|Fig. 5. (A-D) Frog tadpoles were injected [or not; (A) control] with 10 ng chordin-MOs (B), 10 ng TSG-MO (C) or both sets of MOs (D) into the two dorsal blastomeres at the four-cell stage. Dorsal injection of Chd-MOs or the TSG-MO leads to reduced heads in frog tadpoles (B and C), and the two sets of MOs cooperate to further reduce, and even eliminate, head structures in the resulting tadpoles (D). The length of the anterior-posterior body axis is also foreshortened. (E-H) Early tailbud stage embryos injected with 5 ng TSG-MO (F), or 5 ng of each chordin MO (G), or 5 ng TSG-MO + 5 ng of each chordin MO (H) into each blastomere at the four-cell stage. Inhibition of expression of TSG resulted in a mild head reduction (F) compared with control (E), whereas the Chd-MOs had a weaker effect (G). However, the TSG-MO and Chd-MOs strongly cooperate to produce significant head defects in conjunction with a shortening of the anterior-posterior body axis and apparent expansion of the ventroposterior region (H). In all panels anterior is to the right and dorsal is to the top.|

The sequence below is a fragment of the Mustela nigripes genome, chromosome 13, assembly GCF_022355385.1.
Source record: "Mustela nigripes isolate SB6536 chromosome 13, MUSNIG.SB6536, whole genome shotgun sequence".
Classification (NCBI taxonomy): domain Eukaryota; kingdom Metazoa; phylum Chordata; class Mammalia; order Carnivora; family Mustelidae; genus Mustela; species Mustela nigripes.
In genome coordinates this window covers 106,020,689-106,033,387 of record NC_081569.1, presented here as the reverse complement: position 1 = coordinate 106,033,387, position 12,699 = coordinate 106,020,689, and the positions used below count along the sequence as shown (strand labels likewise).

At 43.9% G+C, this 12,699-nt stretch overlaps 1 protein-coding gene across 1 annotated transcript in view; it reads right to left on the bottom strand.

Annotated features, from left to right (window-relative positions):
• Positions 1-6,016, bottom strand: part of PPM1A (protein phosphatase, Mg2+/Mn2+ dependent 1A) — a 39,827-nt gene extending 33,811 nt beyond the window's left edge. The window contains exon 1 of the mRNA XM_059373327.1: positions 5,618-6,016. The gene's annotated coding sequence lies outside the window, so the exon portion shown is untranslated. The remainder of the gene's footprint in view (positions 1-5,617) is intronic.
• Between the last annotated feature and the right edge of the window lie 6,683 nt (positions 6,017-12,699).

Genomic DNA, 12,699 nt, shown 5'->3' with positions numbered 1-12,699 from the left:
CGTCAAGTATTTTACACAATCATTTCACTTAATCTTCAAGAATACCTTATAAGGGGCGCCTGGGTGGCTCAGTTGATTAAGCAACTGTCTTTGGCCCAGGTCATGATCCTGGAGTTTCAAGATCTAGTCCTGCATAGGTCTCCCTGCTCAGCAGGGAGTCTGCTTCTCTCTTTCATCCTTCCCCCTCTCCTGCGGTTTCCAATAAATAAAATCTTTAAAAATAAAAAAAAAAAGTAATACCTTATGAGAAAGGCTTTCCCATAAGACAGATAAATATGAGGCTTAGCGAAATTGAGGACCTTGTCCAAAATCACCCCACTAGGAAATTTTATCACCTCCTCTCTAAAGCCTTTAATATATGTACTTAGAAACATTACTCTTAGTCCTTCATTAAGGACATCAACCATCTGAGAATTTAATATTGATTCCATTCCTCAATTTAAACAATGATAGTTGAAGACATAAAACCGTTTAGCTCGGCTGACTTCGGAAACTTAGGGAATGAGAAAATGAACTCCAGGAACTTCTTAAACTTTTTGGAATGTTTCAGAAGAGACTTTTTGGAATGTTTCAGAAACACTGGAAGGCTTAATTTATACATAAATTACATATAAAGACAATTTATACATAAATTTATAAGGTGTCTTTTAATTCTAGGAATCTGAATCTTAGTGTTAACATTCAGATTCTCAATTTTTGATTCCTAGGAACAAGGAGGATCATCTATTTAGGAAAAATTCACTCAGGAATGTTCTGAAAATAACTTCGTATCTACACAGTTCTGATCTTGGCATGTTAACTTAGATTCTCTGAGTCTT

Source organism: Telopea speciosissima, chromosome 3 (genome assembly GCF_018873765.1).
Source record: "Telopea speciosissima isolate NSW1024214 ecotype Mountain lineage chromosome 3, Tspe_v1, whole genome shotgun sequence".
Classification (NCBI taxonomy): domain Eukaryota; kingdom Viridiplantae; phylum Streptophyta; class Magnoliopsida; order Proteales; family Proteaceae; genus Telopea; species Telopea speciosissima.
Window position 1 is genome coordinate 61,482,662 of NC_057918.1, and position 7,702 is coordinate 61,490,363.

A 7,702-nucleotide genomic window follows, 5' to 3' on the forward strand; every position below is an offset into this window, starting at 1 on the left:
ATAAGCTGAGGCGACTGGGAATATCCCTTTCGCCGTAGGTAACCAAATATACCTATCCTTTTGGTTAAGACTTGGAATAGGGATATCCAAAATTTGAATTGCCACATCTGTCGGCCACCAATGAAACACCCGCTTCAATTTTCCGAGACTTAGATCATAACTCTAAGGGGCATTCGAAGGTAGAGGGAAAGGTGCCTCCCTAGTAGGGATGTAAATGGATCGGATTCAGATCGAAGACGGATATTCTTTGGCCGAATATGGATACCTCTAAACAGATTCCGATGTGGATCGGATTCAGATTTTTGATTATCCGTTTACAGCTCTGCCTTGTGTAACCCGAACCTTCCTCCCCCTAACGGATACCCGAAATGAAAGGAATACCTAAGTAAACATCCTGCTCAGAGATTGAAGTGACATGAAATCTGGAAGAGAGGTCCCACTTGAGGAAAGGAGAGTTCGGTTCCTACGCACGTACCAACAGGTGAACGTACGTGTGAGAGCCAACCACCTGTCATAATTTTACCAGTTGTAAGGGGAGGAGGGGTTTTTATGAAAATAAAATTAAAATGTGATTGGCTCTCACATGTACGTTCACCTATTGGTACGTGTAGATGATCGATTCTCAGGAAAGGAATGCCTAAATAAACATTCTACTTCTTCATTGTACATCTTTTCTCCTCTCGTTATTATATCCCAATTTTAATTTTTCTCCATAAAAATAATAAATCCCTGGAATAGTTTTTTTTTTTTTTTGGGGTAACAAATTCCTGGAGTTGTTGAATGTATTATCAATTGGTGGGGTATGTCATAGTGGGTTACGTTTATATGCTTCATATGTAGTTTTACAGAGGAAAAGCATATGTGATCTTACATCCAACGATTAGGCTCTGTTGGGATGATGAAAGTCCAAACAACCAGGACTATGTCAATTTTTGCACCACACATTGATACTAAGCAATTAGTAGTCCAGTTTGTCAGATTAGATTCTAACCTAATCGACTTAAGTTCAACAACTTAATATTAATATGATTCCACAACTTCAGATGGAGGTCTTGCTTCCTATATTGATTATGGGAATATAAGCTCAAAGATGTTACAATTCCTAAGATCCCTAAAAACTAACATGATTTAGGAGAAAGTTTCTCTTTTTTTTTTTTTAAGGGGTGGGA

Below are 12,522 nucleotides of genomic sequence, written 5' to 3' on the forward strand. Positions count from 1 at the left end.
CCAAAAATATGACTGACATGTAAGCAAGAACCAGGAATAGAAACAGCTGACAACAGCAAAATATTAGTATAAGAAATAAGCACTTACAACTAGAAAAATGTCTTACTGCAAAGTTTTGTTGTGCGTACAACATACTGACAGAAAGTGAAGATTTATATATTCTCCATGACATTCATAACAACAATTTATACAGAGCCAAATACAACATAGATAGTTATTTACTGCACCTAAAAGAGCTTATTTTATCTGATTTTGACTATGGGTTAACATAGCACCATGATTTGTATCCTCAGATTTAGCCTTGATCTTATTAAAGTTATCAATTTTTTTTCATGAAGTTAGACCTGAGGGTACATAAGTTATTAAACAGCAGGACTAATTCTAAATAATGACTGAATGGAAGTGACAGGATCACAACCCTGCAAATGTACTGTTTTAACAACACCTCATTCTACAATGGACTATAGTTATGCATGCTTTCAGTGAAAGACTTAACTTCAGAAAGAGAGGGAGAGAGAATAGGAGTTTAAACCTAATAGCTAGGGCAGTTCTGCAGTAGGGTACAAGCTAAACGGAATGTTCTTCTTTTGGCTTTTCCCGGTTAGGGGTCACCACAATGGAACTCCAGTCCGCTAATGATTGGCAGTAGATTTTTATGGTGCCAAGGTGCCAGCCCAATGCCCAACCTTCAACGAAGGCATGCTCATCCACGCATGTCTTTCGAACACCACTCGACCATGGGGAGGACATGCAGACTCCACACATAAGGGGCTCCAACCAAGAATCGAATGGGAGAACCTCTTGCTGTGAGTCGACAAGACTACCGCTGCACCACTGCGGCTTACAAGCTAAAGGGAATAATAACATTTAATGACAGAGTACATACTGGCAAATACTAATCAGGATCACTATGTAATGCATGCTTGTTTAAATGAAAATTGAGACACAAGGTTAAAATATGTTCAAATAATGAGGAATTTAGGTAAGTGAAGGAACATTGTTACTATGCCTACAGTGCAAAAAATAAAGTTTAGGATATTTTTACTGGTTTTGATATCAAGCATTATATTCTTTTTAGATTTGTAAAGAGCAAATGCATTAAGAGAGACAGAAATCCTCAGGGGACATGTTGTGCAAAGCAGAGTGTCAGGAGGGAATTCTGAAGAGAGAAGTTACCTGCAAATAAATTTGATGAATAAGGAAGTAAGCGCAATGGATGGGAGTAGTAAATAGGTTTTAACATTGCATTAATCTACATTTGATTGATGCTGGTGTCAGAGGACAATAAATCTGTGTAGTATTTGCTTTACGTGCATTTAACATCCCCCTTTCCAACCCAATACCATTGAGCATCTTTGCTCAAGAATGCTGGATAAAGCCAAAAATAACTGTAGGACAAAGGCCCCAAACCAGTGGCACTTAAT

|Fig. 7. TSG is required for efficient inhibition of BMP signaling by chordin. (A-H) The TSG-MO blocks secondary axis induction by chordin, but not by wnt8 or noggin. 0.6-6 pg of δ5′-Chd mRNA, 0.5-1.5 pg of Xenopus wnt8 mRNA, or 5-10 pg of Xenopus noggin mRNA was microinjected into the ventral marginal zone of four-cell stage embryos, without or with 10 ng TSG-MO. While the TSG-MO had no effect on the secondary axis induction by wnt8 (D,E) or noggin (G,H), it inhibited secondary axis induction by chordin (B,C). Control embryos were uninjected embryos from each experiment. Coinjection with 10 ng control MO per embryo has no effect on secondary axis induction by any of these RNAs (data not shown). `2 designates the induced secondary axis. All embryos are oriented with their 1axes to the right. (I) The TSG-MO blocks chordin function in explanted animal caps. Increasing doses (lanes 6-8, and 9-11, are derived from embryos injected with 0.6, 2 and 6 pg, respectively) of δ5′-Chd mRNA, with or without 20 ng TSG-MO, were injected into the animal poles of four-cell stage embryos. The ectodermal explants (animal caps) were removed at blastula stages and incubated until the sibling control embryos reached the midgastrula stages (stage 11). Total RNA was then extracted from the caps and RT-PCR was performed to assay for gene expression. While chordin induced the anterior neural marker otx2 and repressed the direct BMP target genes vent2 and msx1 in a dose-dependent fashion (lanes 6-8), chordin lost its activity in the presence of the TSG-MO (lanes 9-11). (J) The TSG-MO significantly shifts the response to ectopically expressed chordin in animal caps. Increasing doses of chordin RNA (2, 5, 10, 20, 50, 100, 500 and 1000 pg in lanes 2-9 and 11-18) were injected, without or with 20 ng TSG-MO, into animal poles of two-cell stage embryos. Animal caps were obtained and processed as described above and assayed for gene expression by radioactive RT-PCR. While 10 pg chordin was sufficient to induce otx2 and repress msx1 (lane 4), a 10- to 50-fold higher dose of chordin (lanes 16 and 17) was required to achieve comparable levels of induction/repression in the presence of TSG-MO. (K) The TSG-MO has a minor effect on the activity of noggin in gastrula animal caps. Increasing doses of noggin (0.2, 0.5, 1, 2, 5 and 10 pg in lanes 2-7 and 9-14) were injected, without or with 20 ng TSG-MO, into animal poles of two-cell stage embryos. Animal caps were obtained and processed as above and gene expression was assayed by RT-PCR. TSG-MO has a minor influence on repression of msx1 and vent2 and shifts the induction of otx2 by noggin slightly.|